Wednesday, August 30, 2006

Color images from black and white film

There is a fascinating online photographic exhibit of color images taken in pre-WWI Russia called The Empire That Was Russia. The photographer, Sergei Mikhailovich Prokudin-Gorskii, would shoot a scene three times, each time through a different colored filter (red, green, and blue). After the plates were developed, he'd project each one through the same colored filter, combining the projected images into a single, full-color image. It's a wonderfully geeky trick, and the resulting images are gorgeous.

I decided to try it out for myself. I loaded up the Nikon FE with a roll of Tri-X (ISO 400 black and white film) and shot three frames, each through a red, green, and blue filter1. Here are the original frames:

Original B&W frames

From left to right, it's the blue filter, green filter, and red filter.

The next step was to combine them. I fired up the Gimp (open source equivalent to Photoshop) and opened each frame as a separate layer in a new image in additive mode. I nudged each layer so that they lined up exactly, then colorized each layer by opening the Color Balance tool and adjusting the color for the midtones (red for the red layer, green for the green layer, etc.). I left the shadows and highlights alone. Since the layers were additive, and each layer was a normal exposure, the result looked heavily overexposed (by 2 stops, go figure). I had to radically adjust the curves for each layer, flattening them out as much as possible.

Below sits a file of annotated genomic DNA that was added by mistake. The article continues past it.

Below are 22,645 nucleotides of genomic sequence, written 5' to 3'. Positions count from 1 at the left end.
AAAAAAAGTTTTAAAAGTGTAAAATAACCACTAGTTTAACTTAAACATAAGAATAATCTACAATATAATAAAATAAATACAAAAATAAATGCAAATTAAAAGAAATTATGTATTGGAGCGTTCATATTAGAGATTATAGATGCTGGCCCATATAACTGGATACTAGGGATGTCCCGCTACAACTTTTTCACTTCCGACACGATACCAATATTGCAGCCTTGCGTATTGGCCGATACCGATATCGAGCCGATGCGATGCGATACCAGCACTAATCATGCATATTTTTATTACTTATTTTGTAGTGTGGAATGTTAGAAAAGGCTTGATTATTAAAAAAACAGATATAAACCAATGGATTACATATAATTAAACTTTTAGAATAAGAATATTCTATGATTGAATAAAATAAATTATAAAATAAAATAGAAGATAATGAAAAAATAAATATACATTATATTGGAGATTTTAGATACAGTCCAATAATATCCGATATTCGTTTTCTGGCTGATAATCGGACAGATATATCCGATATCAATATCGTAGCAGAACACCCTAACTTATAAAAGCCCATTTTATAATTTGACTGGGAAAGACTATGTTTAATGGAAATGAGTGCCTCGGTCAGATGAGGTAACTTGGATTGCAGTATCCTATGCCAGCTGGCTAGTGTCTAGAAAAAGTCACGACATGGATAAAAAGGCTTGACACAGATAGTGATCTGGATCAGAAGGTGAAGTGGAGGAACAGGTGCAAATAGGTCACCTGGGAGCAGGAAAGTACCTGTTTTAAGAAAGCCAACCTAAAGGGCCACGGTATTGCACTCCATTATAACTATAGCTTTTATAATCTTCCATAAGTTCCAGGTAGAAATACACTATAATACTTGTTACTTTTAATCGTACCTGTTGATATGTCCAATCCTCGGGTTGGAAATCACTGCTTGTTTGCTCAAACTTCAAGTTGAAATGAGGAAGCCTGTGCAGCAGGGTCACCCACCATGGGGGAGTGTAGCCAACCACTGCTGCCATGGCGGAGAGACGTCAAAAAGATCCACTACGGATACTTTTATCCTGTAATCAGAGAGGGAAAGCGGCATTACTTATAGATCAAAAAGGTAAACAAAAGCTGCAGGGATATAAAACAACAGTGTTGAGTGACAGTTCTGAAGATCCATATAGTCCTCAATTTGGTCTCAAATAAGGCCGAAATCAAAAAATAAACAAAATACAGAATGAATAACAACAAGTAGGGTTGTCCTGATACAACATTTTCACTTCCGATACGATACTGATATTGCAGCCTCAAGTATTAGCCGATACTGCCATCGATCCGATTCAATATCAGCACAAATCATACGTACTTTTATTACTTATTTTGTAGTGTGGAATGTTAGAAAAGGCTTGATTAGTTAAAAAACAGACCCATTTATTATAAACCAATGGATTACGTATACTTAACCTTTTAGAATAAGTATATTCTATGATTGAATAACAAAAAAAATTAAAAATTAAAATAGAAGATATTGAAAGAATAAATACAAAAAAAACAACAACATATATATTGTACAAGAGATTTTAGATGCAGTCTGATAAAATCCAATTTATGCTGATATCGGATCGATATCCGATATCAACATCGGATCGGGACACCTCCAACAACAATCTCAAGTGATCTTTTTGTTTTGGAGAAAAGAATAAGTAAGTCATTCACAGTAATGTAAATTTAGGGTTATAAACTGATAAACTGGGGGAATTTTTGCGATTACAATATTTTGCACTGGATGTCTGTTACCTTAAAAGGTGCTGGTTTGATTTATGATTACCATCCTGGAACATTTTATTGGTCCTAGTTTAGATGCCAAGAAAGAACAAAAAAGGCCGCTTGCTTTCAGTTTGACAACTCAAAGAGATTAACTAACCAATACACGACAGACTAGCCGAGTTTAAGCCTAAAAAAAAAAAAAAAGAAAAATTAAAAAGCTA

Once I was done, I had a passable result:

Combined, colorized frames

Depending on your monitor settings, the result may look a little red to you, but it's a proof of concept. I doubt I'm going to do this very often (after all, color film exists for a reason), but it was a fun experiment. What I need to do next is colorize each layer to a "wrong" color (red as green, green as blue, blue as red) and see what kind of results I get.

1. Actually, a daylight correction filter for shooting daylight balanced film under tungsten light, but good enough for this purpose.

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